}

	while(1);

	return 0;	
}

Signal capture characteristics

1. During the execution of the capture function, the signal mask word is mask --> sa_mak, After the execution of the capture function, it is restored to mask;
2. This signal is automatically masked during the execution of the capture function(sa_flag=0);
3. During the execution of the capture function, the masked signal is sent many times and processed only once after the masking is removed.
The kernel implements the signal capture process:

SIGCHLD signal

Production conditions

  1. When the subprocess terminates;
  2. When the subprocess stops after receiving the SIGSTOP signal;
  3. The child process is in the stop state and wakes up after receiving SIGCONT.

Recovering subprocesses with SIGCHLD signal

code
#include <stdio.h>
#include <stdlib.h>
#include <unistd.h>
#include <sys/wait.h>
#include <signal.h>
#include <errno.h>
#include <pthread.h>

void sys_err(char* str) {
	perror(str);
	exit(1);
}

void catch_child(int signo) {
	int status;
	pid_t wpid;

	/*
	wpid = wait(NULL);
	printf("catch you, %d\n", wpid);
	*/

	while((wpid = waitpid(0, &status, WNOHANG)) > 0) {	//Recycle the subprocess. Because the SIGCHLD signal does not support queuing, it needs to recycle to avoid zombie processes
		if(WIFEXITED(status)) {
			printf("child %d exit %d \n",wpid, WEXITSTATUS(status));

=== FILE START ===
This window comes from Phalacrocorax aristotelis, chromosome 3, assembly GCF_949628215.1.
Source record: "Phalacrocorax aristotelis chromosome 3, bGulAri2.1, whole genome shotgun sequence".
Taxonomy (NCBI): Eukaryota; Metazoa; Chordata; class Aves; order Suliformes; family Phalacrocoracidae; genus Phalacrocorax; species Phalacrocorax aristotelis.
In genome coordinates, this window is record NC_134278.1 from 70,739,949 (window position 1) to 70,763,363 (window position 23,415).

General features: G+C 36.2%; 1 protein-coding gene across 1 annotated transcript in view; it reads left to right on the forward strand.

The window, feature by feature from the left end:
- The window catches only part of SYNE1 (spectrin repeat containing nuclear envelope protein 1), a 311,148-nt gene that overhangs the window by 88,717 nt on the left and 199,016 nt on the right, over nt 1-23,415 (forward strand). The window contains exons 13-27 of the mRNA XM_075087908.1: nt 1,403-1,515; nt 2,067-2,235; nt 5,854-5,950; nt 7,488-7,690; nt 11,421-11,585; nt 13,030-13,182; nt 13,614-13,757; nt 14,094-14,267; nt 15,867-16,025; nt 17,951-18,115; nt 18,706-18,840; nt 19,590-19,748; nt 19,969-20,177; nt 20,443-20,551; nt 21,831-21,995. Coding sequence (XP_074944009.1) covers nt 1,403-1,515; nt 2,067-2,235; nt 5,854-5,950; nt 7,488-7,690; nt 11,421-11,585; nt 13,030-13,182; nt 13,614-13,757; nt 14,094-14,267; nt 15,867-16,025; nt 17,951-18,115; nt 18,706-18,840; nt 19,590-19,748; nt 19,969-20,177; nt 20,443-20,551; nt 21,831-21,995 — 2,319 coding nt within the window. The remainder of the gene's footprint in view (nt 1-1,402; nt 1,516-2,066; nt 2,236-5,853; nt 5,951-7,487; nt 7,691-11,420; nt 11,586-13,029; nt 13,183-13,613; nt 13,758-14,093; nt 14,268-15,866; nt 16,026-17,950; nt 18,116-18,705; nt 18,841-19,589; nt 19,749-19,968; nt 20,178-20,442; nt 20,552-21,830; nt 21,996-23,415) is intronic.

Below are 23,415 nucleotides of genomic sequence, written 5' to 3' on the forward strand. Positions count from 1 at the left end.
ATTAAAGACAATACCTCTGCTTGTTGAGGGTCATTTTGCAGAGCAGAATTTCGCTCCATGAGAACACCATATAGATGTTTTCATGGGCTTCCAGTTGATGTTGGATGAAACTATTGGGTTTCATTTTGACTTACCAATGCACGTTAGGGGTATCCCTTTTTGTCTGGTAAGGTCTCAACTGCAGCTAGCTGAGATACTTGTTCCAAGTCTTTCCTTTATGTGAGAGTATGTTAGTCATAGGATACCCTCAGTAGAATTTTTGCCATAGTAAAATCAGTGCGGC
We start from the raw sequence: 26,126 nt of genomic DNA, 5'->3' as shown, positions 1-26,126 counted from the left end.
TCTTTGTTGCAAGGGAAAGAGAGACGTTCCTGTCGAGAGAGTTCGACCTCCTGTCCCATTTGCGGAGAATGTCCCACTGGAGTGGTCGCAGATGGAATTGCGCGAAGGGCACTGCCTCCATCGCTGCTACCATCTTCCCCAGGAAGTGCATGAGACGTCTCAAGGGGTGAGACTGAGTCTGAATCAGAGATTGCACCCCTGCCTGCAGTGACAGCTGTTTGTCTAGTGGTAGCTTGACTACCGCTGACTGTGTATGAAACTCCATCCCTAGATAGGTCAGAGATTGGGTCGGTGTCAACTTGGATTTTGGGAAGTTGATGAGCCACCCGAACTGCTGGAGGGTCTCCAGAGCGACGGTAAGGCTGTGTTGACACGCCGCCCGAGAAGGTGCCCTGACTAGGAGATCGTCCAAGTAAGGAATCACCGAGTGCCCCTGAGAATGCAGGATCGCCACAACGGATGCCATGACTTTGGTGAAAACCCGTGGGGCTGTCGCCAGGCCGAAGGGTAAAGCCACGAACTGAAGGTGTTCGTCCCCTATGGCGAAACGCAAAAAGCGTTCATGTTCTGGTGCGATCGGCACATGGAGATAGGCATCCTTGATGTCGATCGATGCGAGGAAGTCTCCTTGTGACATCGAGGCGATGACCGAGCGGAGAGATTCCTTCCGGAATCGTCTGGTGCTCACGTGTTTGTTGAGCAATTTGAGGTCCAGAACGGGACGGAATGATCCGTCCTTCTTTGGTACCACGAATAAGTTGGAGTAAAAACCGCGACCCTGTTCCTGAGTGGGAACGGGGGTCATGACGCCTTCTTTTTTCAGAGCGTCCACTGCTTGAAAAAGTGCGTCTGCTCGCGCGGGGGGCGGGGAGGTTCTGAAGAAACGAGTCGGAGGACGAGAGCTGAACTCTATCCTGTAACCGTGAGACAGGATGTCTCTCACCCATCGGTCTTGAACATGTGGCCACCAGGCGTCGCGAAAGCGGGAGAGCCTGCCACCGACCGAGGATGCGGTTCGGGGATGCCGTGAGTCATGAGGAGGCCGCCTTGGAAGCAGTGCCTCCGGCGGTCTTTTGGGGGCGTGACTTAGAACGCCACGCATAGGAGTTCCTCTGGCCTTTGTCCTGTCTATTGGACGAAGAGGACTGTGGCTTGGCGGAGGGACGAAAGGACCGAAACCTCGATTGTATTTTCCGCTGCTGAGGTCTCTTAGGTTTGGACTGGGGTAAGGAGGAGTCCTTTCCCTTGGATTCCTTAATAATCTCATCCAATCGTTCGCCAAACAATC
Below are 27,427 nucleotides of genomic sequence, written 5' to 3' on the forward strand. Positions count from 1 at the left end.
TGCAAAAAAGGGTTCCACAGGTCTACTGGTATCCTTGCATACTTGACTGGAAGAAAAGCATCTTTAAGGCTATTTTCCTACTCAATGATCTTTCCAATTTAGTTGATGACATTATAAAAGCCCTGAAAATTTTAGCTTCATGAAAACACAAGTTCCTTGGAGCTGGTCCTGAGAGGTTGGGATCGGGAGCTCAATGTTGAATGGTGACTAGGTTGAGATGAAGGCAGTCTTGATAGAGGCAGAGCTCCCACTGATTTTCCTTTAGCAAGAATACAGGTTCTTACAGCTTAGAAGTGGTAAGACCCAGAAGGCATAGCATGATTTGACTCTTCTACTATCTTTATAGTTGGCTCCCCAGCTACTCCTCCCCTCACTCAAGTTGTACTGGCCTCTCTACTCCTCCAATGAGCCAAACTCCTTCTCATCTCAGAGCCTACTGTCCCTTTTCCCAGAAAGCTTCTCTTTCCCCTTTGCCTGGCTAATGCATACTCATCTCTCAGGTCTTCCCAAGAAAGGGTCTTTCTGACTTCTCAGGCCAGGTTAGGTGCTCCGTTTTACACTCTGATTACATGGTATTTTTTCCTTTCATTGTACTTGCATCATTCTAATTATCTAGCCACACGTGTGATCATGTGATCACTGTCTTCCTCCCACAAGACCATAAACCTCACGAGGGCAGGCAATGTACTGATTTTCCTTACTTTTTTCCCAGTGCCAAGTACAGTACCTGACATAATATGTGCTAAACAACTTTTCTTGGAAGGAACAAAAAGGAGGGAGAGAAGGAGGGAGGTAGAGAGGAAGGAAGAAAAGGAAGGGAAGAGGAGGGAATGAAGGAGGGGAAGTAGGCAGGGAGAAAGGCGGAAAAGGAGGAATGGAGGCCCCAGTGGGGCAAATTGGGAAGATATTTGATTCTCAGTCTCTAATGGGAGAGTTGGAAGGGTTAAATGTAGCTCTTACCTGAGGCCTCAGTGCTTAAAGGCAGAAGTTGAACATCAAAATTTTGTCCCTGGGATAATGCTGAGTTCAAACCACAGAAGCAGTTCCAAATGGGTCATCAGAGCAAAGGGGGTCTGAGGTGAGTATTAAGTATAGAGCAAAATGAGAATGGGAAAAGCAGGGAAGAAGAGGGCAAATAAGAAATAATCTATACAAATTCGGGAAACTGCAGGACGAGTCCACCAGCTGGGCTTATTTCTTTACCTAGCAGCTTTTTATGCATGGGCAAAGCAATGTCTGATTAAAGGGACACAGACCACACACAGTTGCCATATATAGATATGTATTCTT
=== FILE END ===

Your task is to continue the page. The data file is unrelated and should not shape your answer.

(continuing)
} else if(WIFSIGNALED(status)) {
			printf("child %d cancel signal %d \n", wpid, WTERMSIG(status));
		}
	}

	return;
}

int main() {
	pid_t pid;
	int i;
//Blocking signal
	for(i =0; i<5; i++) {
		if((pid=fork())==0) {	//Create multiple child processes
			break;
		} else if(pid < 0) {
			sys_err("fork error");
		}
	}

	if(pid == 0) {
		int n = 1;
		while(n--) {
			printf("child id %d\n", getpid());
			sleep(1);
		}
		return i*i;
	} else if(pid > 0) {
		//sleep(1);
		struct sigaction act,oldact;	//Register signal capture function
		act.sa_handler=catch_child;
		sigemptyset(&(act.sa_mask));
		act.sa_flags=0;
		sigaction(SIGCHLD,&act,&oldact);
//Unblock
		while(1) {
			printf("I'm parent: %d\n",getpid());
			sleep(1);
		}
		
	} 
	return 0;
}

SIGCHLD signal precautions

  1. The child process inherits the signal mask word and signal processing action of the parent process, but does not inherit the pending signal set;